A ‘rock school’ in need of a broader teaching plan

Documentary captures one man’s obsession in teaching rock to youngsters

Keri Carlson

Paul Green thinks his after-school music lessons will save rock ‘n’ roll. This means, of course, that he believes rock needs saving – quite a common stance for ’60s and ’70s-era adolescents.

In 2007, Green wishfully predicts in the documentary “Rock School,” his pupils will grace the cover of Rolling Stone and a whole movement of great bands will be traced back to him and his school of rock.

Sound familiar?

Supposedly, Green started the school before the mainstream film “School of Rock.” But the similarities between Green and Jack Black’s character are eerie. Green is a maniac who screams, “Do you love Satan?” at 14-year-olds and is nostalgic for the arena, rock-star days of Led Zeppelin.

In “School of Rock,” this scenario of a failed musician realizing his dreams through young blood was funny. But taken out of fantasy and moved into reality, it’s more sad than laughable.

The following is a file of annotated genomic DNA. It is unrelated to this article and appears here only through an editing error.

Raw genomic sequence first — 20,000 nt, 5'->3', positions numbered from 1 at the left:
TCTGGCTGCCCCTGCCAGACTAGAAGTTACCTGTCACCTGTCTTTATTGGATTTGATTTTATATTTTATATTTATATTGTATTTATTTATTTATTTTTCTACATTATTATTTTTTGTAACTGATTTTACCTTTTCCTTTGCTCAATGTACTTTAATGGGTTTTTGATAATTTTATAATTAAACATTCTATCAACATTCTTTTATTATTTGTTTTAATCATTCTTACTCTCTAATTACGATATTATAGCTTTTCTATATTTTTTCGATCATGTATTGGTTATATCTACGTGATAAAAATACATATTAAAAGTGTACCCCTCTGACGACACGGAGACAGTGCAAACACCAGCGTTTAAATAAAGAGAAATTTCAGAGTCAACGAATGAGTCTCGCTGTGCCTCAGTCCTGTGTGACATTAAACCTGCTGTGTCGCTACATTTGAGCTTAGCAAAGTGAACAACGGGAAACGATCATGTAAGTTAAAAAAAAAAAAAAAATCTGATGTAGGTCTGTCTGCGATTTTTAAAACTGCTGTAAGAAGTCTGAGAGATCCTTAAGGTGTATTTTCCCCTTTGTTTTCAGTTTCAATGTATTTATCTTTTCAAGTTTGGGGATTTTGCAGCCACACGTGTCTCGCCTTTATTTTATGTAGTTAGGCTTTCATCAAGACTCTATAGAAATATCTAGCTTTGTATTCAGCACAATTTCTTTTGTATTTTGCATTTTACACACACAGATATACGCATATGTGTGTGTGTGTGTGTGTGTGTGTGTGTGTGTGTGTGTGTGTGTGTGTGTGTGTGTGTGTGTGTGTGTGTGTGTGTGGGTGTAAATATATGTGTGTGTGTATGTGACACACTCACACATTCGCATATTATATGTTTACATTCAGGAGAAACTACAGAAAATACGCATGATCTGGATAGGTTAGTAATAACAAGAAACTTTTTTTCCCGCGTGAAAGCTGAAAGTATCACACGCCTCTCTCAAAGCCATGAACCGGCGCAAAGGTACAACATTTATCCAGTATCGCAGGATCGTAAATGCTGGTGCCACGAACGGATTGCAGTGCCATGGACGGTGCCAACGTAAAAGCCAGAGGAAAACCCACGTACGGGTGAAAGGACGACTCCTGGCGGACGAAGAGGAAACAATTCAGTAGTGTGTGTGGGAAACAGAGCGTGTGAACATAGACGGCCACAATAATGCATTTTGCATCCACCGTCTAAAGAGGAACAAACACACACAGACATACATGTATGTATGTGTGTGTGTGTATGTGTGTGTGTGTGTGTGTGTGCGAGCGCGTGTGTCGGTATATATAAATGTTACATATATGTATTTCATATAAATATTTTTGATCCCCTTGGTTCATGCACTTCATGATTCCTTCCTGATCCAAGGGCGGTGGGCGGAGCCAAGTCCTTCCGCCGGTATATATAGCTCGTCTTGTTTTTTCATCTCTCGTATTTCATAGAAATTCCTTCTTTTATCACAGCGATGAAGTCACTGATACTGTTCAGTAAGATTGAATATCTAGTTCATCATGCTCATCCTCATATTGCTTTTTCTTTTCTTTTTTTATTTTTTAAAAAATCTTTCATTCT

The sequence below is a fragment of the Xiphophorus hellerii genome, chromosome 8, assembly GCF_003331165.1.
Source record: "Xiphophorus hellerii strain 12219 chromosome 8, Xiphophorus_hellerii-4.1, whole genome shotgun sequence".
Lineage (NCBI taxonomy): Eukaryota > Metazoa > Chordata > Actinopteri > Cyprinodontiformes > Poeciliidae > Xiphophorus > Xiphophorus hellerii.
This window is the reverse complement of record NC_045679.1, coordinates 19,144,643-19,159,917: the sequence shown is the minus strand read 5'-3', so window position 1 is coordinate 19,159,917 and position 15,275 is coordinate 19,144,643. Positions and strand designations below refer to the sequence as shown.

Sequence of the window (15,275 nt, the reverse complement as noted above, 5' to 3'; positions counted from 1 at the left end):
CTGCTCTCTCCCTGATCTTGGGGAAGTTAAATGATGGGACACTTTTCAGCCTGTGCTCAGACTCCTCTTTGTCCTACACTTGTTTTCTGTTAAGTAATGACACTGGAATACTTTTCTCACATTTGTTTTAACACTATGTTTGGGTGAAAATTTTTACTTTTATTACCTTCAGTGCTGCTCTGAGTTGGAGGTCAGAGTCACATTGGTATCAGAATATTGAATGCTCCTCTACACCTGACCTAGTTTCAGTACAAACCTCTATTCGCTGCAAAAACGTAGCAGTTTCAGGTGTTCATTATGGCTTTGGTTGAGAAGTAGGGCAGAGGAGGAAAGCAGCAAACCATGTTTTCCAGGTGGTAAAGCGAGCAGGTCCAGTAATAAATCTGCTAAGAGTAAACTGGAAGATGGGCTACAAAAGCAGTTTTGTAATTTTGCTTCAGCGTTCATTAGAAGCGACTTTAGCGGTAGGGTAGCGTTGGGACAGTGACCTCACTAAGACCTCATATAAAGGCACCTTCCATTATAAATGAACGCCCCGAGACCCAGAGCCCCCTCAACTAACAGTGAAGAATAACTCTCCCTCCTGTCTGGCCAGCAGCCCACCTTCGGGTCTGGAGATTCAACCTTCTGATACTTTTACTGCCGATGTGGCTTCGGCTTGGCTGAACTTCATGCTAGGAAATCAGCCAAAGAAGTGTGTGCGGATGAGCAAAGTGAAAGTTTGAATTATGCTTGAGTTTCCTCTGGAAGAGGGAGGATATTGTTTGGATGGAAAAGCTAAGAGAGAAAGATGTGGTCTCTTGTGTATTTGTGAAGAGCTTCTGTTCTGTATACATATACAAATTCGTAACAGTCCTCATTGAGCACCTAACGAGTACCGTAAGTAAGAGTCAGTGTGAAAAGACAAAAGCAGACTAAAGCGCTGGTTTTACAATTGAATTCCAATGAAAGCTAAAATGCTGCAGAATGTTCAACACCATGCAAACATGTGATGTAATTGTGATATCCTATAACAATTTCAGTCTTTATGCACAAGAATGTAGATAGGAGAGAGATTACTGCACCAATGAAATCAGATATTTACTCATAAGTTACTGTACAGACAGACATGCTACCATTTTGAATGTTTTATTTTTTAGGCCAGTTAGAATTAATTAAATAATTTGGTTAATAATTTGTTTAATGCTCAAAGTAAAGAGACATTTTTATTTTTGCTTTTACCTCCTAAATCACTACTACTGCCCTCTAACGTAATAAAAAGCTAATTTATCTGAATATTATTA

The students in the school, aged nine through 17, are taught Green’s version of rock – which is limited to one decade: the 1970s and cock-rock.

But isn’t the true spirit of rock to reject your elders? The fact that the students seem only concerned with classic-rock bands goes against the very rebellion inherent to rock.

Green teaches his students to play note-for-note covers of bands he likes; beginners play Black Sabbath, and the more advanced students play Frank Zappa. When the kids play the wrong notes or forget the bridge, Green curses, slams doors and harangues his students for not practicing hard enough.

Director Don Argott focuses much of the film on Green’s outbursts, which will appall some and amuse others. Some of these tirades rattle the nerves of the students, but generally, the students seem unaffected and accustomed to Green’s red face.

The movie has its moments. A highlight is the 9-year-old twins who wear black eyeliner and sing Ozzy. But the film’s real gem is a depressed, but extremely self-aware, teen who gives rock school credit for saving his life. He can also spot the contradictions of Green’s teaching.

Green might be right, and his students might someday be on the cover of Rolling Stone Ö but it will probably have to be an issue on cover bands.